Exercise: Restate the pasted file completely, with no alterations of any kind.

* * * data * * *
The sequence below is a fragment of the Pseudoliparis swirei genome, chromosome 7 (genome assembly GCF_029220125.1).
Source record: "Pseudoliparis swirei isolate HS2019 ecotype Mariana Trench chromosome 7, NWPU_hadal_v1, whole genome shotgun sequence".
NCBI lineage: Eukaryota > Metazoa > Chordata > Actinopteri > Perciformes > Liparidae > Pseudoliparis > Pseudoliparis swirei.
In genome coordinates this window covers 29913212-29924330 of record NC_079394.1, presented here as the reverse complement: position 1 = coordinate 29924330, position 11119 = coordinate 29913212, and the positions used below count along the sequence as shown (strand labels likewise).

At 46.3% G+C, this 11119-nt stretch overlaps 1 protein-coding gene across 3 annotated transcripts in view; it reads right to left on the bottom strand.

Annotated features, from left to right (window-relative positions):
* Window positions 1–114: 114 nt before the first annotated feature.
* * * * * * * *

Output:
The sequence below is a fragment of the Pseudoliparis swirei genome, chromosome 7 (genome assembly GCF_029220125.1).
Source record: "Pseudoliparis swirei isolate HS2019 ecotype Mariana Trench chromosome 7, NWPU_hadal_v1, whole genome shotgun sequence".
NCBI lineage: Eukaryota > Metazoa > Chordata > Actinopteri > Perciformes > Liparidae > Pseudoliparis > Pseudoliparis swirei.
In genome coordinates this window covers 29913212-29924330 of record NC_079394.1, presented here as the reverse complement: position 1 = coordinate 29924330, position 11119 = coordinate 29913212, and the positions used below count along the sequence as shown (strand labels likewise).

At 46.3% G+C, this 11119-nt stretch overlaps 1 protein-coding gene across 3 annotated transcripts in view; it reads right to left on the bottom strand.

Annotated features, from left to right (window-relative positions):
* Window positions 1–114: 114 nt before the first annotated feature.